The second stamp in the series dedicated to Vienna’s New Year concerts depicts Lorin Maazel.
He was born in the Paris suburb of Neuilly-sur-Seine and conducted his first New Year’s concert on 1 January 1980 after Willi Boskowski had turned down the opportunity. Maazel went on to direct the concert each year thereafter till 1986, and then again in 1994, 1996, 1999, and in 2005 he will conduct it for the eleventh time. He was made an Honorary Member of the Vienna Philharmonic Orchestra in 2002.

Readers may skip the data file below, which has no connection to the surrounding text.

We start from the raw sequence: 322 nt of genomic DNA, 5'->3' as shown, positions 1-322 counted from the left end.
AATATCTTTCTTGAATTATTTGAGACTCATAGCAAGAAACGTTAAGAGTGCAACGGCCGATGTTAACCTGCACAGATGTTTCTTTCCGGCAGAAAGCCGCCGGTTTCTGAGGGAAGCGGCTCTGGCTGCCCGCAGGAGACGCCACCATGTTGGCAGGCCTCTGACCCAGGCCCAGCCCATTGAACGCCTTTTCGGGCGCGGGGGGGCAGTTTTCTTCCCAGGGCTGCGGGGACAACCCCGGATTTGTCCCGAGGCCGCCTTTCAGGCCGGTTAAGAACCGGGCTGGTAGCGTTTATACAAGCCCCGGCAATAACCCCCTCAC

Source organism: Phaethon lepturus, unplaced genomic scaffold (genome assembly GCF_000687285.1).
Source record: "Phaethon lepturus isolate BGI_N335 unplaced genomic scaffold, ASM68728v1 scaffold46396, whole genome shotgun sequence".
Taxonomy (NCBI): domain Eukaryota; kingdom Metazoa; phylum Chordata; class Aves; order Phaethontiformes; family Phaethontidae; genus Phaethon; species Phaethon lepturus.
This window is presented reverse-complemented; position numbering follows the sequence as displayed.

Maazel began his career at an extraordinarily early age: He was given his first violin when he was only five years old and shortly afterwards started to learn the art of conducting under the tuition of Vladimir Bakaleinikoff. At the age of eight he directed a university orchestra and by the time he was fifteen he had already conducted almost all the major American orchestras. For example, it was none other than Arturo Toscanini himself who invited the then eleven year old Maazel to conduct the NBC orchestra. As a 17 year old he went to the University of Pittsburgh and studied languages, mathematics and philosophy. The rise of his career was henceforth unstoppable. In 1960 he became the first American ever to conduct at the Bayreuth Festival, and in 1963 he made his debut at the Salzburg Festival. But Maazel has never neglected his own instrument, the violin; he has played with many famous orchestras and composed several violin concertos. What is probably the world’s best known classical concert was first staged in a dark period of history. The performance on 31 December 1939 by the Vienna Philharmonic Orchestra, directed by Clemens Krauss, was simply entitled “Special Concert” and represented a statement of faith in Austria, for only works by Johann Straub were played.